If you’ve never had real stroopwafels before, I recommend you buy a pack first and see if you like them. Try to find them at your local supermarket, or otherwise buy them online.

I know for a fact that not everyone likes them, mainly because of their rather unique texture. But if you do find them as delicious as I do, then it may be worth investing in a new stroopwafel iron!


How to make stroopwafels with a stroopwafel iron


Donna Harrison

My name is Donna Harrison, and I created this blog because I am passionate about discovering new foods and learning everything about them. I am also a bit of a smoothie fanatic, and I try to document all my favorite smoothies and other recipes here on Healthy Food Tribe, in addition to recommendations and reviews of my favorite kitchen tools.

  1. My first stroopwafel was at a little Dutch bakery in Pella, IA. So delicious! Flash forward 20 years and I just introduced my kids to them. The first they asked was if we could make them! Thank you for the recipe. I’m using my Swedish krumkake iron. Works great! Thanks again!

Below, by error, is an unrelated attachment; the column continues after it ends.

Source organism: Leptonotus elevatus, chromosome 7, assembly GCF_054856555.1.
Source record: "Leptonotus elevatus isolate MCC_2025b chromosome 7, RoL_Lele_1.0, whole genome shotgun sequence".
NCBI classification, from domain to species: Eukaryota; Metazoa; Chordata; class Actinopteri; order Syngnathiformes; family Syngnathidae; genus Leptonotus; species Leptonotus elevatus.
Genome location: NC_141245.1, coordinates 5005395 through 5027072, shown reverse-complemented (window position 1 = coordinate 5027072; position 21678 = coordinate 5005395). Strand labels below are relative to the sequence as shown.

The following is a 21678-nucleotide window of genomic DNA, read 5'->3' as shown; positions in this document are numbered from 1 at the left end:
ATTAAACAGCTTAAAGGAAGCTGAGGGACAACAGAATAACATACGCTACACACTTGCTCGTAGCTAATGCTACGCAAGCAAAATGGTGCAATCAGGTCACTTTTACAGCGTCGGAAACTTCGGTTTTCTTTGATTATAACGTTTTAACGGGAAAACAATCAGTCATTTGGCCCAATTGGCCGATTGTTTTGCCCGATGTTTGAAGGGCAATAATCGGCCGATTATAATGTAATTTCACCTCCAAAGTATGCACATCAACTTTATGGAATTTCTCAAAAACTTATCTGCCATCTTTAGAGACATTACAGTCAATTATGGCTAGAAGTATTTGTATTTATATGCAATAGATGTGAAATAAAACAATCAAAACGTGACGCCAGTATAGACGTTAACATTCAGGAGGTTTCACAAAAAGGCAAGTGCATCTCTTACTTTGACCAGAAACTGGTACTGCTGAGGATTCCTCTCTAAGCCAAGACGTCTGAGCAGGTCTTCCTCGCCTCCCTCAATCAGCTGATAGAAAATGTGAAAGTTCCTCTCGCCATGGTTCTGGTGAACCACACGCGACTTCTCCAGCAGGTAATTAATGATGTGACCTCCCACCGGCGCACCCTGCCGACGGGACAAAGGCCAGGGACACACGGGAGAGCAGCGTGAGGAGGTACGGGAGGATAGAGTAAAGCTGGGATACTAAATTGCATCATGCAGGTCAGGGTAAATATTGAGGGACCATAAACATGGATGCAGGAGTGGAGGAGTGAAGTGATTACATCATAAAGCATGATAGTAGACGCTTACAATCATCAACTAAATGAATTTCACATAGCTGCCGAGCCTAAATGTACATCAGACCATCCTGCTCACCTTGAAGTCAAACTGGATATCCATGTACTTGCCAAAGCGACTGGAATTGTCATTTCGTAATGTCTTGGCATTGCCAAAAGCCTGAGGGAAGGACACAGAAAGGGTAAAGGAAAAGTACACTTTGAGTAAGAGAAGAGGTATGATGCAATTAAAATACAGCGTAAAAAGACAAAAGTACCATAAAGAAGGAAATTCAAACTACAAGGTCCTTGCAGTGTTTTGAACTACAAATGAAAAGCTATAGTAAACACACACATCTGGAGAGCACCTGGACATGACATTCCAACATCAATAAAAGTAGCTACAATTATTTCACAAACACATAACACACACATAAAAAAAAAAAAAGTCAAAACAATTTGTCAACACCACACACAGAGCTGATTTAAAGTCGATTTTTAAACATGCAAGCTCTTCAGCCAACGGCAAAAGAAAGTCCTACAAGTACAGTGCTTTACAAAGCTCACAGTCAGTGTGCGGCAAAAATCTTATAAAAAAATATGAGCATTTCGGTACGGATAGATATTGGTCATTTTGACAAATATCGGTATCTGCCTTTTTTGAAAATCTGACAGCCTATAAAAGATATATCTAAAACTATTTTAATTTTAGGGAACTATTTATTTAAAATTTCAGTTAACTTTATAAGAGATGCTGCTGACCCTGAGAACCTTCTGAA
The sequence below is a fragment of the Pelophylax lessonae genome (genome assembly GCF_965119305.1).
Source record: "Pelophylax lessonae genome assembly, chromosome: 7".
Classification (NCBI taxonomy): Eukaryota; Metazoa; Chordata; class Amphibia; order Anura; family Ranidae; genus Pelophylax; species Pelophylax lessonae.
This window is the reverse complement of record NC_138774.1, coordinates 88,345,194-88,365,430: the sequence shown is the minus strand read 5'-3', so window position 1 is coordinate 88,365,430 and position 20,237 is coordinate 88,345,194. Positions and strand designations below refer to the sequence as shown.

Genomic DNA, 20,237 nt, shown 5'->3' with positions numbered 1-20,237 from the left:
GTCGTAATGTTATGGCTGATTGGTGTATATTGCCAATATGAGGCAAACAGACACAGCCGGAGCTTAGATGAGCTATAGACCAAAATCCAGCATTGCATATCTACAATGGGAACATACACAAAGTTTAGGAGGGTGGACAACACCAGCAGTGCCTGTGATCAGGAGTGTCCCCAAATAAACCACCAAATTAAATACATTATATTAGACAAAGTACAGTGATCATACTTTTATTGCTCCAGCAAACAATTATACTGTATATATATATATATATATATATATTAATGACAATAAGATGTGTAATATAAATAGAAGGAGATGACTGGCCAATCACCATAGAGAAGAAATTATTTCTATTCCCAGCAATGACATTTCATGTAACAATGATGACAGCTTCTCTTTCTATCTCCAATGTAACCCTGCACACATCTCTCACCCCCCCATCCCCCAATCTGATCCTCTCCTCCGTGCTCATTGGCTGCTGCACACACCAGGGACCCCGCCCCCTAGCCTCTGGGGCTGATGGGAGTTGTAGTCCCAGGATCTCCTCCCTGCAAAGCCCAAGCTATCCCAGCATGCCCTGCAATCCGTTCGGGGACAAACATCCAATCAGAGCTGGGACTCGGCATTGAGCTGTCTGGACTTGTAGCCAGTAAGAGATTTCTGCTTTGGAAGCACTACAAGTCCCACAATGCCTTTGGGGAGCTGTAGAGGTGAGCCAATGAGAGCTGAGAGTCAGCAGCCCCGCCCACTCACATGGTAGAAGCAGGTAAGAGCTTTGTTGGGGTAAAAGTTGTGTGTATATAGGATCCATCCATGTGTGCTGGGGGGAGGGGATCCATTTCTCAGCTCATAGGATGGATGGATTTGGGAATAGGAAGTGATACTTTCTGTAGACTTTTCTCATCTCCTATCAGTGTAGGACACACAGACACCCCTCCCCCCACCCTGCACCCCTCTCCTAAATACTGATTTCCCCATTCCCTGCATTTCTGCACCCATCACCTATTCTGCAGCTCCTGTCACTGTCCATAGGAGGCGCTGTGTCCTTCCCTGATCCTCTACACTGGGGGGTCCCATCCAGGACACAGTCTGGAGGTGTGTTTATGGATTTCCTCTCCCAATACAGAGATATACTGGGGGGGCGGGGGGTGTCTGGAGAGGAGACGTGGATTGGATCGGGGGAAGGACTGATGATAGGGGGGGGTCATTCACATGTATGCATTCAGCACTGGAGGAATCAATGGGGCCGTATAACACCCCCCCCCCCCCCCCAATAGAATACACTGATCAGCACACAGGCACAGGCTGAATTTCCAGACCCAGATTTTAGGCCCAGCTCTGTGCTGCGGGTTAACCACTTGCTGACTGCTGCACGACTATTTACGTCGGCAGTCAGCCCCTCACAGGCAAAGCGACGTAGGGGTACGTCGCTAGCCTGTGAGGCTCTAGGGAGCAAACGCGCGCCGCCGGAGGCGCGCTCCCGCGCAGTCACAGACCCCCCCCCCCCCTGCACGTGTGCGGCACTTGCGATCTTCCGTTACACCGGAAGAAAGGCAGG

2. I’m so happy I came across this article! I absolutely love, love, love stroopwafels. First time I had them was from Trader Joe’s. Opened the bag when I got to the car, took one bite, and I was hooked. The texture was slightly crisp and the chewiness of the caramel was addictive. I went back into TJ’s and bought three more bags before I left the parking lot, and I can’t wait to make my own.

    Thanks, Netherlands!

    • Love it! So glad you like stroopwafels as much as I do, Gina. I try not to eat them too often haha, and keep them for special occasions. Hopefully they come out nice when you make them yourself next time!

  3. Hi Donna,

    I have tried making once with a different recipe, but came out a bit crumbly.

    What flour do you use?
    And how do they turn out crispy?


    • Hi Ummi, I simply use all-purpose flour. I’m based in Australia, so we might not be able to get the same brand, but I don’t think that matters too much.

      Are you using a good stroopwafel iron? Maybe try making the waffles a bit thinner? Maybe try making the filling more “chewy” by adding a bit more syrup? To be honest though, I don’t always get them right either, but it certainly helps to experiment with the recipe and see what works for you.